Graham Motion's phone goes barely 15 minutes without ringing. His sleep schedule has become more sporadic, and his worrywart nature has been kicked into high gear. It's only a small part of how life has changed for the... more »
A sport whose wagering numbers and on-site attendance figures are dwindling needs every bit of knockout branding it can get. The Kentucky Derby is, and always will be, a day of wine and roses in a sport whose routine daily existence is leaning more these days toward stale beer and dandelions.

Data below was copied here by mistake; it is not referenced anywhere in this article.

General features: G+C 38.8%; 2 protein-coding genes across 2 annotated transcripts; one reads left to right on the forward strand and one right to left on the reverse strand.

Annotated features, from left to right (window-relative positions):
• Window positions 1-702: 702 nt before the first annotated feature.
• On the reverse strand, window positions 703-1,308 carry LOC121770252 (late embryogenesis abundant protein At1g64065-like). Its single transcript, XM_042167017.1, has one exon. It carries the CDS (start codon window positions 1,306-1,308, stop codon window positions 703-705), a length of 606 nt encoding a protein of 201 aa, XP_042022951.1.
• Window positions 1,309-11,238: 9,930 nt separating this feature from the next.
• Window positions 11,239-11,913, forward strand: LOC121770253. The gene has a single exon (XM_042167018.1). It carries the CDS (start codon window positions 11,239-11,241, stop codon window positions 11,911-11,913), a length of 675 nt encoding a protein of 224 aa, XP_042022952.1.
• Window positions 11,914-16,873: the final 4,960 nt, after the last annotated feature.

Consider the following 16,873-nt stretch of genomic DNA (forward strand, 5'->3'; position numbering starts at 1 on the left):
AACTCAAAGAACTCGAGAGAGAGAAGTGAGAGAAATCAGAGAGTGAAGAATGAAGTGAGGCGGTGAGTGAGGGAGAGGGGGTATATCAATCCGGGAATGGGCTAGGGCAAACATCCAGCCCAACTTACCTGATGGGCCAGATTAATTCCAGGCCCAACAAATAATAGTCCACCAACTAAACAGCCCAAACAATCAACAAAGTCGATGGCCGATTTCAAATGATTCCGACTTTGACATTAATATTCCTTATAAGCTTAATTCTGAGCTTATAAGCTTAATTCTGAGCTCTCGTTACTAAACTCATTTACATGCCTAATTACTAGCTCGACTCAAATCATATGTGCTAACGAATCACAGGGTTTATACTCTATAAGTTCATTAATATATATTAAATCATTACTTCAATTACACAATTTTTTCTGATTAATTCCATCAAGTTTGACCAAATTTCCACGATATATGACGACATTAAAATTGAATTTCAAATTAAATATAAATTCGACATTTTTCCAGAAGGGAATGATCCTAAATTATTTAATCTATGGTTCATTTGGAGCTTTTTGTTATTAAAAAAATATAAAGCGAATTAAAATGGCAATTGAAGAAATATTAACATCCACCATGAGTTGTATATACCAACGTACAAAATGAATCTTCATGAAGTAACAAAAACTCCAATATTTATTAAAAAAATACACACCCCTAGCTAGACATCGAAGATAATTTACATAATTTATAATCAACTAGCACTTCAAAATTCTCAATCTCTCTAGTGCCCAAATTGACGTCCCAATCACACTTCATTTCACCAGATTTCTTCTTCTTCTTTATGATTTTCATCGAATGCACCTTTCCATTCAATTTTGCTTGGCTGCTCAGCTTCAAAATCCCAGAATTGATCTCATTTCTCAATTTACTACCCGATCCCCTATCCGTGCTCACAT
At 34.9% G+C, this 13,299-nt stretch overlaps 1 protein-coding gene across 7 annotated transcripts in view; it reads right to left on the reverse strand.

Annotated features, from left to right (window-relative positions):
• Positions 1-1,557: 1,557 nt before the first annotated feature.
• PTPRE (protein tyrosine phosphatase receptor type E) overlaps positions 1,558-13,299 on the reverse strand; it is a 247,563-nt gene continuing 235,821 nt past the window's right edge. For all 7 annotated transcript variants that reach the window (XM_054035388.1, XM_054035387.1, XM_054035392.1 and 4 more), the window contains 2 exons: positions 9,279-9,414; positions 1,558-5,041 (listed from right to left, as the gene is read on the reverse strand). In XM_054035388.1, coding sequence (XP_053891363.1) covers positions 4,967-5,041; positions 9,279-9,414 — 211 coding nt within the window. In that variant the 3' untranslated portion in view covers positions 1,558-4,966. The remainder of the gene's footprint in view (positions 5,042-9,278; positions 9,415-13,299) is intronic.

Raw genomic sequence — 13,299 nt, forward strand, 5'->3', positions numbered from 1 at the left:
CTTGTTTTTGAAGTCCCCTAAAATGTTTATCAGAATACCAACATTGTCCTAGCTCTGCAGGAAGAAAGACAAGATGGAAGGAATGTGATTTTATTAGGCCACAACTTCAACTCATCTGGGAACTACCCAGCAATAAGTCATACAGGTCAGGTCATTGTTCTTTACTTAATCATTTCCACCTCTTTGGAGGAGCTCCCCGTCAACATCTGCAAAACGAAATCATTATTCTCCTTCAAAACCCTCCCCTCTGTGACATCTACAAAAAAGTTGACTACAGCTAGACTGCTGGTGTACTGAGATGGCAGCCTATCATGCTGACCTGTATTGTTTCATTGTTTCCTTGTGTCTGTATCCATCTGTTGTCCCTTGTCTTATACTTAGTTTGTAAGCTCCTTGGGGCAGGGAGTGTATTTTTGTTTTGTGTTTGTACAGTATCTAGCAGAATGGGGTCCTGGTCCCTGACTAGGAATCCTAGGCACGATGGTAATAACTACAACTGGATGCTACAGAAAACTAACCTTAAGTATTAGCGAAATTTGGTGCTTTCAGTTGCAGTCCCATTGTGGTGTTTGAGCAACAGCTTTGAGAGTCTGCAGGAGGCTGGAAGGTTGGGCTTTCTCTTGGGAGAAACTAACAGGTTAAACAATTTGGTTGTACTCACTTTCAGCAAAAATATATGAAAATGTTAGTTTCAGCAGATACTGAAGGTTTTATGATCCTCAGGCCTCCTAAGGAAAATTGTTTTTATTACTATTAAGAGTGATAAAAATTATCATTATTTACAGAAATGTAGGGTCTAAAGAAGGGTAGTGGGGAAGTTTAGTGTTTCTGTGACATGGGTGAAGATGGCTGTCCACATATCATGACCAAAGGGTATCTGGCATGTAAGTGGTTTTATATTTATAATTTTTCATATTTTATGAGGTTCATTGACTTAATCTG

The premise of the Derby is that its prestige creates a field of dreams. The reality, confirmed by the concern of some of the brightest minds in the sport, is that it is becoming a field of nightmares. Its bloated 20-horse maximum, always filled now, has created something more like a cavalry charge than a horse race.
Trainer Bob Baffert, who has won three times, calls it a "demolition derby."
He experienced that last year, when his Lookin At Lucky drew the inside post and was squeezed down to the rail so badly at the start that he never had a chance.